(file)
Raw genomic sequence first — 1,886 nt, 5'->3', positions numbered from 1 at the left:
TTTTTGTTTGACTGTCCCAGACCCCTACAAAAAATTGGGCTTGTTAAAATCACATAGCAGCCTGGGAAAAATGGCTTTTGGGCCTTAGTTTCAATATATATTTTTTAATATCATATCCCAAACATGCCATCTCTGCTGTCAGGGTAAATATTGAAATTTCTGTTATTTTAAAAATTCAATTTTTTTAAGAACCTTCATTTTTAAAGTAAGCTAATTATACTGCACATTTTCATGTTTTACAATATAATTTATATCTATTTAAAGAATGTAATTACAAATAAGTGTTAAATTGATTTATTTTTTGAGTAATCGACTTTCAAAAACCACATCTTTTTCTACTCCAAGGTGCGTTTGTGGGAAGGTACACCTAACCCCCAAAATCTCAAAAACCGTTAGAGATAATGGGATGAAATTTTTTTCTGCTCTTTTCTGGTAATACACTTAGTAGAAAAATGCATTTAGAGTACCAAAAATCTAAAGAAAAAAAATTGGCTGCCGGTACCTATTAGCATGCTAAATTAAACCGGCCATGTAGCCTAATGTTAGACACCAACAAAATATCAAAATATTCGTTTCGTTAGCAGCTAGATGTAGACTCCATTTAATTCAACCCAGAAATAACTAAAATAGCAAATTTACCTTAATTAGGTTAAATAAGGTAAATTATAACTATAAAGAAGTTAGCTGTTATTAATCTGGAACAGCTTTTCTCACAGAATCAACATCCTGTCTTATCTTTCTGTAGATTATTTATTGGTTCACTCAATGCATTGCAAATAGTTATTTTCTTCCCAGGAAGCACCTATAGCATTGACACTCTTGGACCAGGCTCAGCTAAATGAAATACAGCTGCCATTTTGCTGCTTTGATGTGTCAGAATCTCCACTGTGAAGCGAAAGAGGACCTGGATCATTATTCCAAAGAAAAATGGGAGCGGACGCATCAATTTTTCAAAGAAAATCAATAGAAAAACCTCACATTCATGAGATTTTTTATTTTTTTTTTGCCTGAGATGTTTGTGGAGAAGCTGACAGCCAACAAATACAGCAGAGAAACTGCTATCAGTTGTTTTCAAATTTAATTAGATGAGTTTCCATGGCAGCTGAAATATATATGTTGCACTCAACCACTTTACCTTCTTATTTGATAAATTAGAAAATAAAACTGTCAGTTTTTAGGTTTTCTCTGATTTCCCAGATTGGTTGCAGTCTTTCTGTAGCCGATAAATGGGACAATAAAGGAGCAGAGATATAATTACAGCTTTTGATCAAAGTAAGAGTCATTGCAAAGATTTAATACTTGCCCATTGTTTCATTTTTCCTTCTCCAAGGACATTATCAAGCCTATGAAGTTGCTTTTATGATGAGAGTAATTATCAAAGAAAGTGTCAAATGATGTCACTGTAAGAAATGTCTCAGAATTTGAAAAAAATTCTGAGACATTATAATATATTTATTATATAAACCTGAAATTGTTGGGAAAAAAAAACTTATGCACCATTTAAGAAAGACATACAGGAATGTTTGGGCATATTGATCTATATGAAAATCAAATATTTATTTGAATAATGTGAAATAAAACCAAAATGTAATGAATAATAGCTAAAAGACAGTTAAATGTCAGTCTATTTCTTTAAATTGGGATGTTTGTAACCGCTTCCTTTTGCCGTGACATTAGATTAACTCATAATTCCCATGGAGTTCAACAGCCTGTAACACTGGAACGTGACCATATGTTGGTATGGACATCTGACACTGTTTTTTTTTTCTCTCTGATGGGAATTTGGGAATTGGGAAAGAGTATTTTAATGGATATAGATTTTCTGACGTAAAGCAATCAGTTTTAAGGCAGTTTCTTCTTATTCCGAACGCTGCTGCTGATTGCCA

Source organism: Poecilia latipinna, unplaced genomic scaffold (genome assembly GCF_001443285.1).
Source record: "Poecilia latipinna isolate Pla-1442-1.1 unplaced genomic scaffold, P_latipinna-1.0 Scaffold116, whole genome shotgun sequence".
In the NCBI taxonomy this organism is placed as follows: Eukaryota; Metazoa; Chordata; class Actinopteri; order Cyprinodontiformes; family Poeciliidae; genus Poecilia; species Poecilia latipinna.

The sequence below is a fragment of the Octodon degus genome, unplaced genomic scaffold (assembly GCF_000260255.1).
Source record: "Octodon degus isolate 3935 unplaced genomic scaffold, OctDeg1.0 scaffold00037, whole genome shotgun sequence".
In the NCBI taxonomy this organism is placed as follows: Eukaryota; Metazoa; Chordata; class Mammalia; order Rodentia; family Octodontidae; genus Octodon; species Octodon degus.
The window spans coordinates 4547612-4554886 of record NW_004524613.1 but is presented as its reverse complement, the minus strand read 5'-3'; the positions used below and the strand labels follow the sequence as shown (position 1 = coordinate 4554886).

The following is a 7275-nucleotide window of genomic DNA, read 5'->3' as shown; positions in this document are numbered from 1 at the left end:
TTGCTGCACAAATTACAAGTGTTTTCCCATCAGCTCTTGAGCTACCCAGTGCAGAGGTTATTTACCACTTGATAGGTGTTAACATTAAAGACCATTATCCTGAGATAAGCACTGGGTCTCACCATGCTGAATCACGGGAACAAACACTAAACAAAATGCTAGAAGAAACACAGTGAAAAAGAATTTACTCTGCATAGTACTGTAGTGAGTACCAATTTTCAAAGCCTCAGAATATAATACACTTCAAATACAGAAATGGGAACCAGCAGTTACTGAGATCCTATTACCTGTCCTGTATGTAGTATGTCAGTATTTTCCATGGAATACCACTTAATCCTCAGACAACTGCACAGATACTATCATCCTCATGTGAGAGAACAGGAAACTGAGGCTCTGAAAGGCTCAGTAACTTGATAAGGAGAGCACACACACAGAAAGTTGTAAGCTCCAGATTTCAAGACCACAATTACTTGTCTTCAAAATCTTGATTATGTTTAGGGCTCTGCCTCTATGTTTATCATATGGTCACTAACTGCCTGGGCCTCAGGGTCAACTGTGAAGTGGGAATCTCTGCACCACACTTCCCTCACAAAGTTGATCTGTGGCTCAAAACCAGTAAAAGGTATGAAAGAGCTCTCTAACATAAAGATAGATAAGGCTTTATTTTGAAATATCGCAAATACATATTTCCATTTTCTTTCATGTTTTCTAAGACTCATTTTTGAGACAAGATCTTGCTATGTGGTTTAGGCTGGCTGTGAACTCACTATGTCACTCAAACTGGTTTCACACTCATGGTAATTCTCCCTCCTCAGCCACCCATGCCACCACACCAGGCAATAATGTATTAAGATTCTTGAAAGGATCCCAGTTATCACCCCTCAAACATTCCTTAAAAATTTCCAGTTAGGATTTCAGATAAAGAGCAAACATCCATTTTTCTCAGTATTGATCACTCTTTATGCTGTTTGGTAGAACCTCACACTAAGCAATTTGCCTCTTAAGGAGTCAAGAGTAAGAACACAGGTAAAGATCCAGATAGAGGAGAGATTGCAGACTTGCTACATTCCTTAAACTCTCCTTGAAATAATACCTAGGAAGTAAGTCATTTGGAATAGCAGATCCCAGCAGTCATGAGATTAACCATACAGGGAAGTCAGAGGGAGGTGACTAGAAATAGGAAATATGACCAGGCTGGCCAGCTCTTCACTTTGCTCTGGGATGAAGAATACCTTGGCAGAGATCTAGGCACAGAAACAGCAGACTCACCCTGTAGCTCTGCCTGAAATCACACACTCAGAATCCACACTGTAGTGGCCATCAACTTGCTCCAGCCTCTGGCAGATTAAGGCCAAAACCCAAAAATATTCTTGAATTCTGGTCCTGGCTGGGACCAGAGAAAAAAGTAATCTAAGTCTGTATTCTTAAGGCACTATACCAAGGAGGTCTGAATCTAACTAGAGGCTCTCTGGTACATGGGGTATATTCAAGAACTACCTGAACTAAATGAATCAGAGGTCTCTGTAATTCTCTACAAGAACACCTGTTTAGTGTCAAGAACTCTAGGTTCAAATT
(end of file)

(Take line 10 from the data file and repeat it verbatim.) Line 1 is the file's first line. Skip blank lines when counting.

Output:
The following is a 7275-nucleotide window of genomic DNA, read 5'->3' as shown; positions in this document are numbered from 1 at the left end: